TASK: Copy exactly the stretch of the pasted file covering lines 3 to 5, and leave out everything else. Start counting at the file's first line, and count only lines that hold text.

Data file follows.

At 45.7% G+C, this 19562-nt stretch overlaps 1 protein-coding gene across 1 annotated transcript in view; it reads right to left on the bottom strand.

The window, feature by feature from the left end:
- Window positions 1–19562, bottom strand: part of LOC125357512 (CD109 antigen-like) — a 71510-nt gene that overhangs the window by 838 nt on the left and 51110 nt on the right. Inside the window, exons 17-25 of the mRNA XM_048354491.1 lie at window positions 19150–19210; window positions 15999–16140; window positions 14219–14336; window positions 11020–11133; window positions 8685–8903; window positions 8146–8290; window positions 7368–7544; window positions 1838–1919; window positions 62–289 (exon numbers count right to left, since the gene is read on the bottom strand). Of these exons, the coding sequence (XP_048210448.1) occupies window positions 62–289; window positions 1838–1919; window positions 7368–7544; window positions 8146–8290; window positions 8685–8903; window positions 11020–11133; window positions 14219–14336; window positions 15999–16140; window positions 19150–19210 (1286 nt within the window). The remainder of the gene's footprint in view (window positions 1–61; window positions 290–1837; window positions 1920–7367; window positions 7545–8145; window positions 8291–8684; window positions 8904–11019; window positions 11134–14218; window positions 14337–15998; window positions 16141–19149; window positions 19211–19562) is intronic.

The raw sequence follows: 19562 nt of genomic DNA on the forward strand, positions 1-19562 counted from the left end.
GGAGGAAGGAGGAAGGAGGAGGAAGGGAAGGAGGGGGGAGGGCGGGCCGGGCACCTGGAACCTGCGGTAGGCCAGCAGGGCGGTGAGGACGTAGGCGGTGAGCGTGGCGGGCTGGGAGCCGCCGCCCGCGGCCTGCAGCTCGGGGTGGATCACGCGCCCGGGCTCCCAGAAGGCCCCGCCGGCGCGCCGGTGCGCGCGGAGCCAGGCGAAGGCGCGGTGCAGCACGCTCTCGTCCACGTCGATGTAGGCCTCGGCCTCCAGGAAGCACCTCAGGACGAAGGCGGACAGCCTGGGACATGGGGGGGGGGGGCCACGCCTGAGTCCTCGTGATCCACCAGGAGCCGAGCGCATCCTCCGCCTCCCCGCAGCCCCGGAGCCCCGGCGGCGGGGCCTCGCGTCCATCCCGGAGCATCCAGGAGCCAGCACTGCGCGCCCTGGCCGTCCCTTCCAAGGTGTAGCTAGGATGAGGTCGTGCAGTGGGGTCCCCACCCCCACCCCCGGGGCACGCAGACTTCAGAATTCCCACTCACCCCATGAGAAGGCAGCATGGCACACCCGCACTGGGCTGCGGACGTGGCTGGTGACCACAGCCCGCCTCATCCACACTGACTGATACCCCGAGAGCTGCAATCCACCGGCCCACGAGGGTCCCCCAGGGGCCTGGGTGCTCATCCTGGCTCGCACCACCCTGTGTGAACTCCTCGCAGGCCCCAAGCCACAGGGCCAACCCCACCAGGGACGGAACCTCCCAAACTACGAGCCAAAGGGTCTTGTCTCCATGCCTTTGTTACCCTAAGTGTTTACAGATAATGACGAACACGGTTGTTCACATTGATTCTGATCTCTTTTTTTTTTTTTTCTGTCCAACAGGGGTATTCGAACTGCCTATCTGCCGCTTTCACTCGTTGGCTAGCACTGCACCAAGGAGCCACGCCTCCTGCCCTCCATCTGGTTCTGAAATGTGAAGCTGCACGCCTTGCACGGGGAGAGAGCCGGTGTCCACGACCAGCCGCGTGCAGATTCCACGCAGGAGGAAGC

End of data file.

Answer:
- Window positions 1–19562, bottom strand: part of LOC125357512 (CD109 antigen-like) — a 71510-nt gene that overhangs the window by 838 nt on the left and 51110 nt on the right. Inside the window, exons 17-25 of the mRNA XM_048354491.1 lie at window positions 19150–19210; window positions 15999–16140; window positions 14219–14336; window positions 11020–11133; window positions 8685–8903; window positions 8146–8290; window positions 7368–7544; window positions 1838–1919; window positions 62–289 (exon numbers count right to left, since the gene is read on the bottom strand). Of these exons, the coding sequence (XP_048210448.1) occupies window positions 62–289; window positions 1838–1919; window positions 7368–7544; window positions 8146–8290; window positions 8685–8903; window positions 11020–11133; window positions 14219–14336; window positions 15999–16140; window positions 19150–19210 (1286 nt within the window). The remainder of the gene's footprint in view (window positions 1–61; window positions 290–1837; window positions 1920–7367; window positions 7545–8145; window positions 8291–8684; window positions 8904–11019; window positions 11134–14218; window positions 14337–15998; window positions 16141–19149; window positions 19211–19562) is intronic.

The raw sequence follows: 19562 nt of genomic DNA on the forward strand, positions 1-19562 counted from the left end.
GGAGGAAGGAGGAAGGAGGAGGAAGGGAAGGAGGGGGGAGGGCGGGCCGGGCACCTGGAACCTGCGGTAGGCCAGCAGGGCGGTGAGGACGTAGGCGGTGAGCGTGGCGGGCTGGGAGCCGCCGCCCGCGGCCTGCAGCTCGGGGTGGATCACGCGCCCGGGCTCCCAGAAGGCCCCGCCGGCGCGCCGGTGCGCGCGGAGCCAGGCGAAGGCGCGGTGCAGCACGCTCTCGTCCACGTCGATGTAGGCCTCGGCCTCCAGGAAGCACCTCAGGACGAAGGCGGACAGCCTGGGACATGGGGGGGGGGGGCCACGCCTGAGTCCTCGTGATCCACCAGGAGCCGAGCGCATCCTCCGCCTCCCCGCAGCCCCGGAGCCCCGGCGGCGGGGCCTCGCGTCCATCCCGGAGCATCCAGGAGCCAGCACTGCGCGCCCTGGCCGTCCCTTCCAAGGTGTAGCTAGGATGAGGTCGTGCAGTGGGGTCCCCACCCCCACCCCCGGGGCACGCAGACTTCAGAATTCCCACTCACCCCATGAGAAGGCAGCATGGCACACCCGCACTGGGCTGCGGACGTGGCTGGTGACCACAGCCCGCCTCATCCACACTGACTGATACCCCGAGAGCTGCAATCCACCGGCCCACGAGGGTCCCCCAGGGGCCTGGGTGCTCATCCTGGCTCGCACCACCCTGTGTGAACTCCTCGCAGGCCCCAAGCCACAGGGCCAACCCCACCAGGGACGGAACCTCCCAAACTACGAGCCAAAGGGTCTTGTCTCCATGCCTTTGTTACCCTAAGTGTTTACAGATAATGACGAACACGGTTGTTCACATTGATTCTGATCTCTTTTTTTTTTTTTTCTGTCCAACAGGGGTATTCGAACTGCCTATCTGCCGCTTTCACTCGTTGGCTAGCACTGCACCAAGGAGCCACGCCTCCTGCCCTCCATCTGGTTCTGAAATGTGAAGCTGCACGCCTTGCACGGGGAGAGAGCCGGTGTCCACGACCAGCCGCGTGCAGATTCCACGCAGGAGGAAGC